Avon Grove HS principal says school is addressing student parking overflow
03/19/2014 01:09PM ● Published by ACL
By Richard L. Gaw
In response to an article in the March 12 edition of the Chester County Press – and a subsequent editorial that appeared in the same issue – one stating that Avon Grove High School has neglected to address the student overflow parking problem in the nearby Heather Grove development in West Grove – Avon Grove High School Principal Tom Alexander strongly denied those accusations, stating that he has publically addressed students, met personally with a township official and corresponded with Heather Grove residents in order to see what the school can do to help solve the problem.
Alexander’s comments stemmed from a March 5 Board of Supervisors meeting at London Grove Township, when several residents of both Heather Grove and Meadow Woods Lane complained to supervisors about the excessive amount of student parking in the outlying neighborhoods of both the high school and the Avon Grove Charter School.
At the meeting, the supervisors authorized a parking restrictions study that will explore the parking issues that have plagued both areas. The study will be conducted by Gerald Baker, the township's traffic engineer, in order to adopt restrictions and have the state police enforce them.
Primarily, the problem is one of numbers. Alexander said that the school’s parking facility is not built to accommodate 1,800 students and faculty, which is causing several students who have received low parking priority to filter out in neighboring developments and side roads.
With no plans to expand the amount of parking spaces at the high school, Alexander said that student parking at the high school is at a premium, and one based on priority. Students enrolled in various career-to-work programs – or in dual enrollment – are given top student priority. Seniors with cars are then given second priority – particularly those whose job requires them to leave school earlier in the day -- as well as those who are involved in afterschool activities. Junior-year students are given lowest parking priority.
“Avon Grove High School has very limited parking and has had for many years,” Alexander said. “So what happens is that students without parking permits either park illegally on school grounds, or they chose to park in the Heather Grove development. It’s become more of an issue as we’ve gotten bigger.”
He does not think that students are parking there because of not wanting to pay the student parking fee, which is $150 a year.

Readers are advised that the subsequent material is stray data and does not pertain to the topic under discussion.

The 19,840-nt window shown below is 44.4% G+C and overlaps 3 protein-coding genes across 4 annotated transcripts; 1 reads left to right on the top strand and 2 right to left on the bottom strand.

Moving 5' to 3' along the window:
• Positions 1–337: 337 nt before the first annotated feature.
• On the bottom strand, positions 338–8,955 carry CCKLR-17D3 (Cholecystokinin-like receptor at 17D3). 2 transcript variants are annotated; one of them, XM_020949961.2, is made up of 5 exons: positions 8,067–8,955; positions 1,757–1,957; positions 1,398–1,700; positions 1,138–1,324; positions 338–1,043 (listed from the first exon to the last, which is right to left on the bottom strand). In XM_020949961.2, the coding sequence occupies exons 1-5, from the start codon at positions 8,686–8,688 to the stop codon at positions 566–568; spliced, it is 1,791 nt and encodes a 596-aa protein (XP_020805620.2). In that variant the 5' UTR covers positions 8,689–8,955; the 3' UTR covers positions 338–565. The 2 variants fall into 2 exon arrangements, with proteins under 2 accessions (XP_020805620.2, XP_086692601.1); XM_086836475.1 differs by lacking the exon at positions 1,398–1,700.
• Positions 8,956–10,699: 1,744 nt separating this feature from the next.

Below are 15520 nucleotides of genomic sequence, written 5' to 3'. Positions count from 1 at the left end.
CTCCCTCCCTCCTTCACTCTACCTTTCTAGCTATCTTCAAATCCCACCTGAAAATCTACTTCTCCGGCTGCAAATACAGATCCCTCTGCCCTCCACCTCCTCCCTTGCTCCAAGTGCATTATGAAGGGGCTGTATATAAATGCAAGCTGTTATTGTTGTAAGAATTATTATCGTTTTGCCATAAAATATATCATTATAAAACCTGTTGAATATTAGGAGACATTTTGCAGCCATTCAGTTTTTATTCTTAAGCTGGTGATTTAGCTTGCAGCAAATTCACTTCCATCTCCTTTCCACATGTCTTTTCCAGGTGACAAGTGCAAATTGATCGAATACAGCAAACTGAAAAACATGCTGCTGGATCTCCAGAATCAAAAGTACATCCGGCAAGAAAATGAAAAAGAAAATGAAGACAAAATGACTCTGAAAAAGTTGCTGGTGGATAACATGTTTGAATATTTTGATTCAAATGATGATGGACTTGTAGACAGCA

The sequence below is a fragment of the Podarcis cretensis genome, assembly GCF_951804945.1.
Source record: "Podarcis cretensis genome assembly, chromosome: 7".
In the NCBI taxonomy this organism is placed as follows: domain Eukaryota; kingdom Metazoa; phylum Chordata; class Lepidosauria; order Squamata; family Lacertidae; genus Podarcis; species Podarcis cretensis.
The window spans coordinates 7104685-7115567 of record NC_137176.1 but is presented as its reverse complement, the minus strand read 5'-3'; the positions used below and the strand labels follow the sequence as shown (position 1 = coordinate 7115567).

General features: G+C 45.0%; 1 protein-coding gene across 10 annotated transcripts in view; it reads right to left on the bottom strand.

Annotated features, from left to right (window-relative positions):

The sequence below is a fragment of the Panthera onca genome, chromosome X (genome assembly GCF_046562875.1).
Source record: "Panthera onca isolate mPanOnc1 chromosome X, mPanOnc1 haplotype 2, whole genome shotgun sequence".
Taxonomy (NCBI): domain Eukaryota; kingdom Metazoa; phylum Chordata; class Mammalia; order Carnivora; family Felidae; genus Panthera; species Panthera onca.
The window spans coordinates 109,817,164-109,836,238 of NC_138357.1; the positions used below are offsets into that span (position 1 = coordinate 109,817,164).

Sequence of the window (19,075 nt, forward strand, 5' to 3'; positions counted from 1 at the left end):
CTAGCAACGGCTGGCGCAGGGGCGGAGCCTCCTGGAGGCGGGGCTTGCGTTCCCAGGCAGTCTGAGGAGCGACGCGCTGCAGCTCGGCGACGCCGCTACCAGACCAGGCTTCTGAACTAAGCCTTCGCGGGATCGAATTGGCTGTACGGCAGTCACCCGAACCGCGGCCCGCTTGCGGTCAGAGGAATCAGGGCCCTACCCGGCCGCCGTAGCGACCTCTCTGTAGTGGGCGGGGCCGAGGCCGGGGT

The recent comments by Heather Grove residents is not the first time their displeasure has become known, not only to Alexander, but to township officials. Several years ago, London Grove Township Manager Steve Brown met with Alexander to discuss the student parking overflow issue. At the meeting, Brown suggested that Alexander address the local homeowners’ association. Alexander denied the invitation.
“I felt that the expectations of the meeting were that the residents would request that I would be the one to discipline the students (for parking violations),” Alexander said. “I will do whatever I need to do, and I can help with getting the message out to students, but I can’t station people down at Heather Grove. It’s completely out of our domain.”
Rather, he suggested to Brown that the township install ‘No Parking’ signs throughout trouble spots in Heather Grove, which the township installed several years ago.
Recently, Alexander said that he received an e-mail by a Heather Grove resident, requesting that the school address the parking problem. Alexander replied that he would make the topic part of his morning announcements to the school, which he did, by discouraging students from parking in the development.
Alexander himself has driven to these troubled spots and seen the problem first hand. Recently, he drove to the Heather Grove development and saw a student-owned Jeep vehicle parked directly beneath a ‘No parking’ sign.
“It’s an enforcement issue,” he said. “We feel the frustration that our neighbors do, but if someone is doing something illegally, it is the resident’s priority to call the police in order to enforce the law. How much more can I do as building principal to work with someone to come up with solutions?”
Although he said he is limited on what he can do to alleviate the overflow student parking in Heather Grove, Alexander said that what works best at the school may also help curb the parking problem. From time to time, Alexander has student vehicles towed from school property for violations of parking policies, and believes doing the same in surrounding areas may be the most effective answer.
“If I don’t enforce parking laws and policies within our lots, then everyone will abuse this parking lot,” he said. “It gets around very quickly if you start towing cars. That will set the tone.”
Enforcement is already being done. In the days after the March 5 meeting, London Grove Township supervisors reached out to the Pennsylvania State Police in Avondale to inform them of the parking problem. Since then, Trooper Corey Monthei said that the Police have issued between ten and a dozen parking citations to students who are parking illegally in the development.
“We want to work in cooperation with Avon Grove High School in a two-prong effect, with the school district advising students and making them aware that we will be out in the area enforcing the laws, as well as stepping up our efforts,” Monthei said. “Hopefully, the message is getting out to the students that it's not to be tolerated.”